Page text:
Pottetti Decides to Quit Running

It's can't try for something I don't really want anymore," Dave Pottetti said Wednesday night. That afternoon, Pottetti, probably the best distance runner ever to come to Harvard, had told coach Bill McCurdy that he would not be running any more cross country.

The joy began to go out of running for him last year when cross country became more of a "commitment" than a diversion. He found that he was running for the sake of relatives and parents.

Last spring he worked hard at his running with an eye on the steeplechase at the Penn Relays. Pottetti won the race, but the great feeling of satisfaction which he expected just wasn't there.

Late this summer Pottetti decided that he would not attend Harvard's cross country camp in Groton. he call McCurdy from the West, where Pottetti had spent most of he summer, and explained his absence. There was no mension of what would happen the rest of the fall.

Through all of this, McCurdy has not tried to put pressure on the former star, an All-American in cross country as a sophomore. "I don't want to pester him." McCurdy said Wednesday before Pottetti came to talk to him. "It's not in me to tell him he owes the team something."

Pottetti says he has found other interests and that now he is busier than when he was running competitively. He has become somewhat absorbed in. Hunduism and Buddhism, but mainly the change in his life has been a new ability to appreciate other persons, he said.

"Running was my whole life for a long time," he explained, Pottetti found it difficult to get close to others. In the last half year, however, he has made more of an effort and has found great enrichment. "My life is so much fuller now," he added. "I've met so many great people."

Pottetti found that being on a team imposed "artificial constraints" on his way of life, and as he and his friends point out, Pottetti hates the feeling that he is being forced to do anything.

"Pottetti doesn't do anything he does not want to do," one teammate said. "He runs cross country and the steeplechase because he likes to."


So far this fall, Pottetti's intentions have been a mystery. Most persons involved in Harvard track were predicting that he'd get himself back in shape quickly and run in the important cross country meets in November.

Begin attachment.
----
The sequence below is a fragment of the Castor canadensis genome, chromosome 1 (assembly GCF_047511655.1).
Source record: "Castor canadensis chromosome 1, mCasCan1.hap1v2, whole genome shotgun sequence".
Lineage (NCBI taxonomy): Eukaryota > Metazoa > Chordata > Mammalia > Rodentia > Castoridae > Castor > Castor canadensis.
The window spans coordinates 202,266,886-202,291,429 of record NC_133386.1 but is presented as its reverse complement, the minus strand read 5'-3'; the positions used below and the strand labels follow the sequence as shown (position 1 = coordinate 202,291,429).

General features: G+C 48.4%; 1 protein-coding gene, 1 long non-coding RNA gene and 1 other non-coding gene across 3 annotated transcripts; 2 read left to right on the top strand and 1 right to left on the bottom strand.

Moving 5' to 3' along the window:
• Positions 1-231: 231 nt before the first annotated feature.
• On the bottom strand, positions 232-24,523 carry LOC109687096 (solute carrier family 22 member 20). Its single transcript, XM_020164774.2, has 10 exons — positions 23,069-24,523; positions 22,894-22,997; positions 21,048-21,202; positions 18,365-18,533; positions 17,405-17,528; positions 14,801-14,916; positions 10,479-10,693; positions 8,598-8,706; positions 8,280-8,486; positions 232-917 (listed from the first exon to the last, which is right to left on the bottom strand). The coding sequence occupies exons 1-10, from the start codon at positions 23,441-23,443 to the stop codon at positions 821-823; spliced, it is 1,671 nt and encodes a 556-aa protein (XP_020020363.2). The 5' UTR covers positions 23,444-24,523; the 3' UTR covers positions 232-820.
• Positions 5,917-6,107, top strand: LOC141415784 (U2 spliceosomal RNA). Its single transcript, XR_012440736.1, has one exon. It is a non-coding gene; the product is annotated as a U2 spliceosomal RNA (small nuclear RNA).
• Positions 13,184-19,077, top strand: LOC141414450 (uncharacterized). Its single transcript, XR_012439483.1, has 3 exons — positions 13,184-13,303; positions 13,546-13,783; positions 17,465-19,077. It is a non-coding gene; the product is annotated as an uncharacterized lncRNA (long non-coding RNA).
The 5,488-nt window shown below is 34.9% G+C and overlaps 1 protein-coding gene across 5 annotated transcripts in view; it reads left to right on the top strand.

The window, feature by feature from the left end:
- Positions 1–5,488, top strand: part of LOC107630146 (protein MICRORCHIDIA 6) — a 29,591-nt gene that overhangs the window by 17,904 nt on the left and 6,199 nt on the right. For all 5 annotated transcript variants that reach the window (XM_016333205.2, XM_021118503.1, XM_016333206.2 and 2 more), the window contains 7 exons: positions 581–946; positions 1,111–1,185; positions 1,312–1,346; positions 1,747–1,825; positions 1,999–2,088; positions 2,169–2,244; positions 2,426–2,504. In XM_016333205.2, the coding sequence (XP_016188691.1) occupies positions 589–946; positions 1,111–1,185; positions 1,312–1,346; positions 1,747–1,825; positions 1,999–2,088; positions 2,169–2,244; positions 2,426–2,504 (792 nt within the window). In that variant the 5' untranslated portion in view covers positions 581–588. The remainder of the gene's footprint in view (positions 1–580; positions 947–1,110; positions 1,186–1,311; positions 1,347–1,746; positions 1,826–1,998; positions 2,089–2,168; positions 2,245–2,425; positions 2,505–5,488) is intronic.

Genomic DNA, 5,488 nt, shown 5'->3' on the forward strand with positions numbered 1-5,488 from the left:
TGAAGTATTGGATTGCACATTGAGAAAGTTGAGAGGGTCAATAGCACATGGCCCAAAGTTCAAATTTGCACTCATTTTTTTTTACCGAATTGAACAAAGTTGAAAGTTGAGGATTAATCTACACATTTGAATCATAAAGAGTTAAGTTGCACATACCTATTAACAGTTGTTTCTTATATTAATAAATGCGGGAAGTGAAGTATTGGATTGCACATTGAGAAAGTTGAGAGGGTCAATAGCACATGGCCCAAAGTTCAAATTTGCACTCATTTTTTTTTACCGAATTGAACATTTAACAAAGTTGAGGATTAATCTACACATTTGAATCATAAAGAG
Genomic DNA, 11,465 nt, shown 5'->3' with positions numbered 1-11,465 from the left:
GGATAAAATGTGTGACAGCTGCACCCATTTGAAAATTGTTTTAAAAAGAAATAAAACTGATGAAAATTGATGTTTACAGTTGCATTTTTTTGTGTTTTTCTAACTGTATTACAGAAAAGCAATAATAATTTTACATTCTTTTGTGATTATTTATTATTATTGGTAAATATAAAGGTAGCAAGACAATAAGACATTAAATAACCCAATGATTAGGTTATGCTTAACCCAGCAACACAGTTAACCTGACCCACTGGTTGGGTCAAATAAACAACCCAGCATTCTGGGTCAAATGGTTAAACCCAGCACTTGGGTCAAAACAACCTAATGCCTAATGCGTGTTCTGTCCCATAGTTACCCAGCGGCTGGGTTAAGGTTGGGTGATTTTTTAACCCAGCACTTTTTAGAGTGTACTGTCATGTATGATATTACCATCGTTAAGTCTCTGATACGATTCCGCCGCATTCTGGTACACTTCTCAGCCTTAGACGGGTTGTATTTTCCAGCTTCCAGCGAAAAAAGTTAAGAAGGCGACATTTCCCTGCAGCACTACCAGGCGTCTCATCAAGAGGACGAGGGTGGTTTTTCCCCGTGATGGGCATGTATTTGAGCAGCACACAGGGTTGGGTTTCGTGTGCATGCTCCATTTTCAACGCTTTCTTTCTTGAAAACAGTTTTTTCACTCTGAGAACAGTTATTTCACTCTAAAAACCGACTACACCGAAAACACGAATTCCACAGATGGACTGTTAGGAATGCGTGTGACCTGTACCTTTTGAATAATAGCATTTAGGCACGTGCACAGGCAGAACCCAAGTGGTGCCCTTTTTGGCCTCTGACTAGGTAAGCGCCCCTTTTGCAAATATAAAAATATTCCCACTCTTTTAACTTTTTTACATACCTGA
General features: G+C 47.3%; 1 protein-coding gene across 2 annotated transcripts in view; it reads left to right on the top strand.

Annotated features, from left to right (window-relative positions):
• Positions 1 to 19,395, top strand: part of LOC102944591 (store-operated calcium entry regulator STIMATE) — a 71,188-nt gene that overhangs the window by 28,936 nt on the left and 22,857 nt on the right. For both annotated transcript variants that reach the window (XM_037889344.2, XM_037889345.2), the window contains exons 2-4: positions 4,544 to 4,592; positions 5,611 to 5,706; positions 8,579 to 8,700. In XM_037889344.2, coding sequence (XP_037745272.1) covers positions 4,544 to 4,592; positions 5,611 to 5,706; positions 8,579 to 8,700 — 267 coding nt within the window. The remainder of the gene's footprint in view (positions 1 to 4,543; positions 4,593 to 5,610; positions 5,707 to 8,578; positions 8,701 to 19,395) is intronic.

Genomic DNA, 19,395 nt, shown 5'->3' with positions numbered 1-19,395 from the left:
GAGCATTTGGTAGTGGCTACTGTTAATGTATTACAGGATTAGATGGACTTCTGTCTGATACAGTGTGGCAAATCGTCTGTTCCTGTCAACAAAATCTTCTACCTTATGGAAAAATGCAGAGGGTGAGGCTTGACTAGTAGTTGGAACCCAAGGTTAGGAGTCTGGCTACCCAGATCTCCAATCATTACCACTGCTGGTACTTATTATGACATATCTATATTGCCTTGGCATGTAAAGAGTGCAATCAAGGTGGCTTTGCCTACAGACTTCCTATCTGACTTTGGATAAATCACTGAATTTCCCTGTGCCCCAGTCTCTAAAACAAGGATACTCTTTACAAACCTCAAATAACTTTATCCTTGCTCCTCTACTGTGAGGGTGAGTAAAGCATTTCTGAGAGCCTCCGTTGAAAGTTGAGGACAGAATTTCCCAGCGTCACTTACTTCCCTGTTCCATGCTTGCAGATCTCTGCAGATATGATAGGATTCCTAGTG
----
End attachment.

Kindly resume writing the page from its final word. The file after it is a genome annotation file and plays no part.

His decision became doubly important when Harvard's string of 34 straight victories was ended convincingly by Penn two weeks ago. It became clear then that the Crimson could use one of the best runners in the East. Penn runners had said that the news that Potetti was not competing gave them a big lift.

Pottetti could not reach a decision. Finally, for a 48-hour period early this week, he put his thoughts together and realized that he really did not want to return to the team.

"McCurdy was fantastic about it," Potetti said Wednesday. "We parted friends."

McCurdy's handling of Pottetti was superb when he was on the team. He recognized Pottetti's dislike of competitive team practices and allowed him to take care of his own conditioning by running on his own.

This perception makes McCurdy unique, and it's unlikely that Pottetti would have lasted as long as he did with any other coach. "[Penn's Jim] Tuppeny would probably have forced me to run with a shotgun," Pottetti joked.

In fact, when Pottetti was one of the nation's top high school runners. Tuppeny, the master recruiter, was placing weekly phone calls to the Pottetti home in Pound Ridge, N. Y. "He came to visit me at home and at school, too," Pottetti said.

He also received calls from Marty Liquori, Pottetti's rival in Eastern high school competition. Liquori was at the time planning to go to Penn as part of a great group of distance runners. When Pottetti and others failed to show an interest, Liquori was lured to Villanova, where he became the world's top miler.

Pottetti, meanwhile, had set the national schoolboy record in the steeplechase and looked forward to the 1972 Olympics. It was a reasonable goal. "I'd take a trip just to watch him run," said Howie Foye, a Harvard harrier who attended a high school further upstate. "He was a legend up North."

But now the glory doesn't mean to Pottetti what it used to. He's done some running this month after his usual summer layoff, but now he's doing yoga instead of working out by the Charles. He said Wednesday that he hadn't run in over a week.

Some Harvard trackmen, however, don't believe that he's not running regularly, and one asserted that he'd seen Pottetti out running at least a few times during this period that Pottetti claims he has been inactive.

And the feeling persists that he will decide that he'd like to run the big cross country meets. "He's not scared of being beaten," one said.

Such opinions are justified only by Pottetti's natural talent and his ability to return to shape quickly. "He has fantastic physical ability." McCurdy said. Whenever cross country persons talk of a runner's form, they always compare the runner to Pottetti as the ideal.

And Pottetti, who began to run in the seventh grade after his sister recommended him to the coach, says he has never felt stronger.

He denied that he has any desire for revenge on the Penn team that beat Harvard this fall. Pottetti does not think there would be much satisfaction in winning. "All it would mean is that I can run faster. So what?"

Maybe it's a sense of blind hope that allows observers to expect his return. Or a feeling that Pottetti simply can't break from running at this point. The short time necessary for him to regain conditioning feeds these hopes.

"If he trains for a month, he could beat [Penn's Julio] Piazza nine out of ten times," one close acquaintance suggested. "I have the fullest confidence that he can beat anyone in the Ivy League by the Heps."